Tetanus

Dairy cow with tetanus

What to look for

  • Stiff movement
  • Over-reaction to sudden sounds or movements
  • Muscle spasms
  • Sudden death

Cause - a bacterial infection (Clostridium tetani )

This organism is widespread in the environment but only rarely causes disease in cattle. Tetanus usually occurs when an animal has had a penetrating wound, has been castrated or tail docked, or had a difficult calving. It can take days to weeks from receiving the original wound until the appearance of tetanus. The tetanus organism must enter the wound and be sealed off from the air before it can multiply. It then produces a powerful toxin that targets the nerves responsible for muscle movements.

Animals likely to be affected

Cattle of any age.

Other diseases with similar signs

Other diseases that cause sudden death. Young animals seen in the early stages of the disease might show similar signs to animals with polioencephalomalacia.

Confirming the diagnosis

The “tetanic” muscle spasms are usually characteristic enough to diagnose tetanus especially if there is a history of a deep wound in the last few weeks.

Spread of the disease

The disease does not spread from animal to animal but sometimes a number of animals may develop tetanus at the same time. This is usually because the animals have become infected at the same time following a procedure such as castration.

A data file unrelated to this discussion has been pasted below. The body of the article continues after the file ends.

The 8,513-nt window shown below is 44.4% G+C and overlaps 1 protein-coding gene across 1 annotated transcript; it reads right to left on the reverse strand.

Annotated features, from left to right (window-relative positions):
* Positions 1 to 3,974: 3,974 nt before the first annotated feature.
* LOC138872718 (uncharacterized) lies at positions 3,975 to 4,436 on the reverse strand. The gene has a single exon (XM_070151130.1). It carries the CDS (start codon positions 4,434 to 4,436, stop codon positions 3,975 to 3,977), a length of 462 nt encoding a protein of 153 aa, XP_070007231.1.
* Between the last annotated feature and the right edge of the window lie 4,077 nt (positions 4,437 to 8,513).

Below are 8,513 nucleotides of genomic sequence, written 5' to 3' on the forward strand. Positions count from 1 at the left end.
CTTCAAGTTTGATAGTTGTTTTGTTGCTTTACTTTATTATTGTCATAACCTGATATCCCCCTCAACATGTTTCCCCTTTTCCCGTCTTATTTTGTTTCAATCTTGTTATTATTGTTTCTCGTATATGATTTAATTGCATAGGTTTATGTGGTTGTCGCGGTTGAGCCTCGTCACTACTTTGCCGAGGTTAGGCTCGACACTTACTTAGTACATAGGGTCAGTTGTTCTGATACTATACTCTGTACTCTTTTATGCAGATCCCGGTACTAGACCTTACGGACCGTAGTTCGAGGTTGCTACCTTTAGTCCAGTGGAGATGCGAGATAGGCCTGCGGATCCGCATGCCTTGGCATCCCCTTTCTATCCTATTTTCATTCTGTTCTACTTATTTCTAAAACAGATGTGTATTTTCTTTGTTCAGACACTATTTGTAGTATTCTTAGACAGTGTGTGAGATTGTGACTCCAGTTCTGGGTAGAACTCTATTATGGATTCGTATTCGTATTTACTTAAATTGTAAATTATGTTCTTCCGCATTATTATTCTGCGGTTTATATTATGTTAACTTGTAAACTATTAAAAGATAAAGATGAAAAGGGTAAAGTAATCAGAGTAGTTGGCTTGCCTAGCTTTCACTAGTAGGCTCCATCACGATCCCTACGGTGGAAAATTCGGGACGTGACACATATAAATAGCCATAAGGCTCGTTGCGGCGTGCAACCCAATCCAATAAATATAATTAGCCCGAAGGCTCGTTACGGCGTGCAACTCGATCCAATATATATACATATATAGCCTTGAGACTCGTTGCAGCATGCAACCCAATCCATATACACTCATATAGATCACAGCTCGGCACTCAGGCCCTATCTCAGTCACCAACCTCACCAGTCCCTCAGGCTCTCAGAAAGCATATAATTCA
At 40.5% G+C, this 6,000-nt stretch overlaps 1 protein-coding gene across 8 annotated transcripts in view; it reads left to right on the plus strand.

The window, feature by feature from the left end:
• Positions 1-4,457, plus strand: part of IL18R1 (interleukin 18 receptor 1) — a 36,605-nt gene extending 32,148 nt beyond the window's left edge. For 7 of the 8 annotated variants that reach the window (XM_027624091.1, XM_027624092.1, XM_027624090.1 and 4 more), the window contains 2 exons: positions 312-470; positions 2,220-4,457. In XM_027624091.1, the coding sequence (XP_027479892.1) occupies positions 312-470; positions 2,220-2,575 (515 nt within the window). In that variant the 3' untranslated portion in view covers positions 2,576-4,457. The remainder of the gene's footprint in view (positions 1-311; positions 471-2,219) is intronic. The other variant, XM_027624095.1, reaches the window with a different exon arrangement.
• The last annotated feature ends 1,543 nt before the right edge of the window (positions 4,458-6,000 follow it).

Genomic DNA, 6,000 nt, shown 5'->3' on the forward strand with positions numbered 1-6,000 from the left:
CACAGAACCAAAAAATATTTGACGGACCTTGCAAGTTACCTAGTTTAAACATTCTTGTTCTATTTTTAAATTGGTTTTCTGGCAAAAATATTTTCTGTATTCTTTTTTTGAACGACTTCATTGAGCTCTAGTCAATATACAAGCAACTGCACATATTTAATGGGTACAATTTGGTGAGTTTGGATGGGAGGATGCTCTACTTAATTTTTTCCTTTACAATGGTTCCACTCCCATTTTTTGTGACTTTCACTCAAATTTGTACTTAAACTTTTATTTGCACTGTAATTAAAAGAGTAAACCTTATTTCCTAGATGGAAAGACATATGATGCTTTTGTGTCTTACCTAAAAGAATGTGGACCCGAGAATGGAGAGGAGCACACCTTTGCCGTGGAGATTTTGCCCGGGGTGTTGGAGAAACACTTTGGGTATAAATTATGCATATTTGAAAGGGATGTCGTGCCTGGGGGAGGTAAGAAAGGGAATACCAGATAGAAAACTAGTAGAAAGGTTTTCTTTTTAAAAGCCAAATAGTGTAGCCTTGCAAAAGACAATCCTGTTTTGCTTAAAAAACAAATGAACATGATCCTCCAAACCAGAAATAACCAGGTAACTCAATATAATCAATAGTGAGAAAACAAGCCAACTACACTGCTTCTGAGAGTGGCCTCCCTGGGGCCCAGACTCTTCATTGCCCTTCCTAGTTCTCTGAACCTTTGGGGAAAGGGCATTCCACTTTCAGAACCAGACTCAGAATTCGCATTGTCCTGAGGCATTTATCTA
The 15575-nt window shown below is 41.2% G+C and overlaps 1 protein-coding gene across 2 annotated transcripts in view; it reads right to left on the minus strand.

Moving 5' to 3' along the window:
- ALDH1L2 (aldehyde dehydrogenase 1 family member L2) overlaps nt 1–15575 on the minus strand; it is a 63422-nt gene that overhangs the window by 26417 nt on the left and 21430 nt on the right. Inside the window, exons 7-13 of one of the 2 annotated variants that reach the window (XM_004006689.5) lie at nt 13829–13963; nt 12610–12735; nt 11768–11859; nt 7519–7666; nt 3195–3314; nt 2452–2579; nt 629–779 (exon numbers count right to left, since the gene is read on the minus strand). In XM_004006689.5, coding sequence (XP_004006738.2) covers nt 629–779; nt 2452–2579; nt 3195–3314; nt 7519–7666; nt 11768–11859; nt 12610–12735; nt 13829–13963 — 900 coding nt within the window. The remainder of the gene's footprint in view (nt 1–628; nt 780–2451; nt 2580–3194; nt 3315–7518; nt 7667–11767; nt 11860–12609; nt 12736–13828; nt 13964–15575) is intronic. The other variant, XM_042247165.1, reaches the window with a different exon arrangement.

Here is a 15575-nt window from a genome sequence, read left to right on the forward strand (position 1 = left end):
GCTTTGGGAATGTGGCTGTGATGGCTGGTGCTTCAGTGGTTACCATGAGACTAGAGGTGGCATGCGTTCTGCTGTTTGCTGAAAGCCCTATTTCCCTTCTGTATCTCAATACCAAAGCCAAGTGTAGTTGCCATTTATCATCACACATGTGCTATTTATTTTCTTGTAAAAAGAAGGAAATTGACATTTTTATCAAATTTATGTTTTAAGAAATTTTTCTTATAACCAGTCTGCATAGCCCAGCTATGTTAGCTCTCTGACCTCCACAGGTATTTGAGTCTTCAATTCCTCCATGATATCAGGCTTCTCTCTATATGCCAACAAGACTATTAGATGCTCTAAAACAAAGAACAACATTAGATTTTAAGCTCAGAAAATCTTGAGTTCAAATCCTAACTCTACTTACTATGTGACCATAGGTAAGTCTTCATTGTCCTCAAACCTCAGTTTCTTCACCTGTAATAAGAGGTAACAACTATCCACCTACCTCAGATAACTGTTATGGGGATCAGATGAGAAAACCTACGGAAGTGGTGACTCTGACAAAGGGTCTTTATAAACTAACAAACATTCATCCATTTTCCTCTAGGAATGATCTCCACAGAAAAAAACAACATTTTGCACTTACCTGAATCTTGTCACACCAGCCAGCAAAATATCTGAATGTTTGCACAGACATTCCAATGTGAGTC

Risks to people

Take care when handling animals that are experiencing muscle spasms. People cannot get tetanus from direct contact with cattle, but are susceptible to infection with the tetanus organism through a penetrating wound. It is also important for all people that handle livestock to make sure that their tetanus vaccinations are up to date.

Treatment

If animals are seen early in the course of the disease and are particularly valuable, your vet may administer an antitoxin and recommend other measures that will save some animals. Treatment is not effective if animals are in an advanced stage of the disease.

Prevention

Ensure that all calves are protected against tetanus with a clostridial vaccine (5 in 1, 7 in 1 or 8 in 1). Use high levels of hygiene when performing procedures such as castration and dehorning.

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